Almost everyone knows that copying or using other people’s work without their permission is a violation of the law. Emphasis on “Almost”.

Social media, at its core, is about sharing User Generated Content (UGC). While social media is indeed integral to most, if not all, PR campaigns, brand owners must bear in mind that all UGC, are by default intellectual properties of the respective content creators or users. As the way materials are produced, shared and consumed evolves, grey areas start to surface with regards to ownership and usage rights of intellectual properties. Here are a few pointers on how to stay safe always:

Protection is Important

Being original is undeniably the best option to avoid copyright boo-boos but there’s always the risk of someone “borrowing” your work without asking. Before you decide to run down to the Intellectual Property Office of Singapore or any IP statutory boards every time before you post on social media, here’s a simple solution: watermark. When it comes to images or videos, one of the safest, time-efficient and cost-saving safety measures is to watermark your creation. Like how an animal would mark their territory but instead of bodily excretions, we use technology. 

Watermarks can be customized and placed strategically without costing you an arm and a leg. Instead of paying an artist to design a watermark or dabbling with expensive editing tools, sites like Water Marquee offer easy-to-use watermark tool. No software downloads, no charges.

Q:  What should I do if someone is using my materials without consent?

A: Before you march to the courts or go on a social media exposé to air the bereavement and injustice you have suffered, (1) Try contacting the supposed violator to understand the situation, or (2) Lodge a report with the platform’s management.

Click here for Facebook’s complaint form and here for Instagram’s. 

Never Assume Consent

Generally, content creators have full ownership of their content. However, any work produced during employment, by default, belongs to the employer instead of the creator unless otherwise stated in the employment contract. These, of course, exclude all the #ootd or #foodporn taken for your personal Instagram.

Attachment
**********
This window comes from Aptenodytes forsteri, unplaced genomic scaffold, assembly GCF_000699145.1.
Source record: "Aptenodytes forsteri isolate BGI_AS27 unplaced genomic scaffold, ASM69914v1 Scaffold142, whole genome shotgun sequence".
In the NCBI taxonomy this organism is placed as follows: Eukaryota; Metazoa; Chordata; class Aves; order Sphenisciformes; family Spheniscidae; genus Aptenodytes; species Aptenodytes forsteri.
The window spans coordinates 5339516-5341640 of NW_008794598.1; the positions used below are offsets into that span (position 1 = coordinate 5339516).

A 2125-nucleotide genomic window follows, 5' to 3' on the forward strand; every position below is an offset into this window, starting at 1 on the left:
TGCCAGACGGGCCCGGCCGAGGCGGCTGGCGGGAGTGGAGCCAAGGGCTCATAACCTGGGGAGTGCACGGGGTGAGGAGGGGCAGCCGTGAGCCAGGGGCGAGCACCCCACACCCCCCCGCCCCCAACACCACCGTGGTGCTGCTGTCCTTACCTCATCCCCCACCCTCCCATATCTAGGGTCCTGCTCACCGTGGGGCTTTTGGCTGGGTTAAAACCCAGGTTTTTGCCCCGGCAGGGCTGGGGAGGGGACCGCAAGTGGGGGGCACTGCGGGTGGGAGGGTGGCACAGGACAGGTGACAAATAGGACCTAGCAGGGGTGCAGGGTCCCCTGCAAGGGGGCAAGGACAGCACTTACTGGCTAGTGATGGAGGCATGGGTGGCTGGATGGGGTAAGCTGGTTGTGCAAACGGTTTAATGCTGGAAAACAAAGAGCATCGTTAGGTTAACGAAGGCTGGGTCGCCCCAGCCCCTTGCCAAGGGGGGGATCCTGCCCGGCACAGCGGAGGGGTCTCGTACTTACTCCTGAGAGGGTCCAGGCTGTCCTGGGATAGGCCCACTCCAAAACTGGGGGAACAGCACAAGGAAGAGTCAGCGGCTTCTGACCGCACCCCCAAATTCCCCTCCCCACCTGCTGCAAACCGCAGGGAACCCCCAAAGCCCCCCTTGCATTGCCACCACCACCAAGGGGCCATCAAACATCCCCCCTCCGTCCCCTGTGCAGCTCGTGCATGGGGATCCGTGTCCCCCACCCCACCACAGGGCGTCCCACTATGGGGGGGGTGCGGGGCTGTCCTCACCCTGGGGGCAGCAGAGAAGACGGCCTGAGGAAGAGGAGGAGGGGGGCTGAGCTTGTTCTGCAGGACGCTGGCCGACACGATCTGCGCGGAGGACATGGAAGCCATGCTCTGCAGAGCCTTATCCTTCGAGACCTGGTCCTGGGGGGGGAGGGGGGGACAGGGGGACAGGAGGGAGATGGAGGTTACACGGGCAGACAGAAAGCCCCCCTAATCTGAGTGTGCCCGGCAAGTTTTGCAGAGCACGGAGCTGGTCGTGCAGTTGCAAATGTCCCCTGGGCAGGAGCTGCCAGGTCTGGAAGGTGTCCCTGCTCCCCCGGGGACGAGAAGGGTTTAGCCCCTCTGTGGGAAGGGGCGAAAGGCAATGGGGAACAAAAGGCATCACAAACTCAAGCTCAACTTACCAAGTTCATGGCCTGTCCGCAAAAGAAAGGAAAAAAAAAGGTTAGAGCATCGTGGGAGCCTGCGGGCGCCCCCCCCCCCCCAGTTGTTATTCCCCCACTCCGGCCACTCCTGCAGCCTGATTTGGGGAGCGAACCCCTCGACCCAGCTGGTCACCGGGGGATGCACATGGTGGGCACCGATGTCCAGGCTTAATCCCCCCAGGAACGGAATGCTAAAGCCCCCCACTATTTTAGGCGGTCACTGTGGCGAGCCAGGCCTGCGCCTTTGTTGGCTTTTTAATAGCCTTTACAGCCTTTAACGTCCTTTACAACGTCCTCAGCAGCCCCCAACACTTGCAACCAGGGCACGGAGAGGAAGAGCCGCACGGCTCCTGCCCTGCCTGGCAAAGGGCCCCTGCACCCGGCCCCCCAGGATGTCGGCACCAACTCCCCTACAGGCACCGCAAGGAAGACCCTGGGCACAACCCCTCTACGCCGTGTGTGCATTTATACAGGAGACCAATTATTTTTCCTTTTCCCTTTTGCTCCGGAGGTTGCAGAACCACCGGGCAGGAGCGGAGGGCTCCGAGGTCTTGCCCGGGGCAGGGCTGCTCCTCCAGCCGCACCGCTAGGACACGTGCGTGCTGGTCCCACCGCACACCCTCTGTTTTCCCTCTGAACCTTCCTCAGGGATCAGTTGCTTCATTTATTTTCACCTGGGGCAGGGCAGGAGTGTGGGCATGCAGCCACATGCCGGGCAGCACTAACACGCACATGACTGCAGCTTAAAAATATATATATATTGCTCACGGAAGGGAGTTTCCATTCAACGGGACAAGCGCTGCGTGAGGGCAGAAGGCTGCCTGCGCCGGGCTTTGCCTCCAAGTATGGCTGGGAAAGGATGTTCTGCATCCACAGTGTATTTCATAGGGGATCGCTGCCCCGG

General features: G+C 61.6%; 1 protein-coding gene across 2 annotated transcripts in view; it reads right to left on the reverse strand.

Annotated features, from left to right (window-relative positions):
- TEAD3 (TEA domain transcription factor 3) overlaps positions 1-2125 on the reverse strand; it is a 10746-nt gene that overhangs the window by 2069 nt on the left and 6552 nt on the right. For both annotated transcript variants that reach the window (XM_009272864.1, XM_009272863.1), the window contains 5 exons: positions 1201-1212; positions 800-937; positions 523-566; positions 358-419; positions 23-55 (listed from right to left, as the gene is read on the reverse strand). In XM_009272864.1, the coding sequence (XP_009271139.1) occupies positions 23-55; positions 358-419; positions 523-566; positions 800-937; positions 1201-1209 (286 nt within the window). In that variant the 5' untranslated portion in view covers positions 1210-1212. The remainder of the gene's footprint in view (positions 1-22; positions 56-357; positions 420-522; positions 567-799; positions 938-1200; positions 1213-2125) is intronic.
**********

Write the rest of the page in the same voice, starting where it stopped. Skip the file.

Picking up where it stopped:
Hell hath no fury to compare to that rage and disgust when one discovers that someone reused their work without the original creator’s knowledge and consent. While some of us are more than happy to be featured on a brand’s or some big shot’s account, under no circumstances is it acceptable or excusable for someone to assume they can lift your content to be included in theirs without asking for permission and giving proper credit to you. This is especially important to those whose social media accounts act as their portfolio. Never take advantage of someone’s “rice bowl”.

On a remotely relevant note, learn how you can up your Instagram game here.

Did You Know: Parodies are allowed but unlicensed covers are not. While Jay-Z and Adele are not out and about to hunt down performers at local bistros or high school talent shows, if you’re planning to reproduce any published works and monetize it, best check with the copyright owners or risk getting served (summons, not cheesecake).

Exposure ≠ Payment (unless otherwise agreed upon)

A simple tag or mention of the content creator or owner, a.k.a the source, in the caption is the least one can do to credit the person’s hard work. This, however, is not a valid excuse for not paying royalty or any form of proper remuneration for using someone else’s work. When such abominable injustice befalls you, call the perpetrators out.

Credit: Marketing

A group of Nanyang Technological University (NTU) students did just that. The International Table Tennis Federation (ITTF) was called out for their act but they were unapologetic and condescending in their reply to the students after they were confronted. An international organisation exploiting works of unsuspecting students? Bad move, bad PR.

What about GIF?

To be honest, we have no idea either. While some argue that GIFs are protected under law of “fair use” in certain countries, there are also those who cast their doubt on the validity of such claims. We do, however, doubt that anyone’s going to serve you a cease and desist order for GIF of sassy Mona Lisa.



In short, although the concept of sharing on social media may still fall within the grey areas of copyright laws, the best bet for brands and organisations is to seek permission before re-purposing any content and do all that is required to guarantee a clear conscience, legally and morally.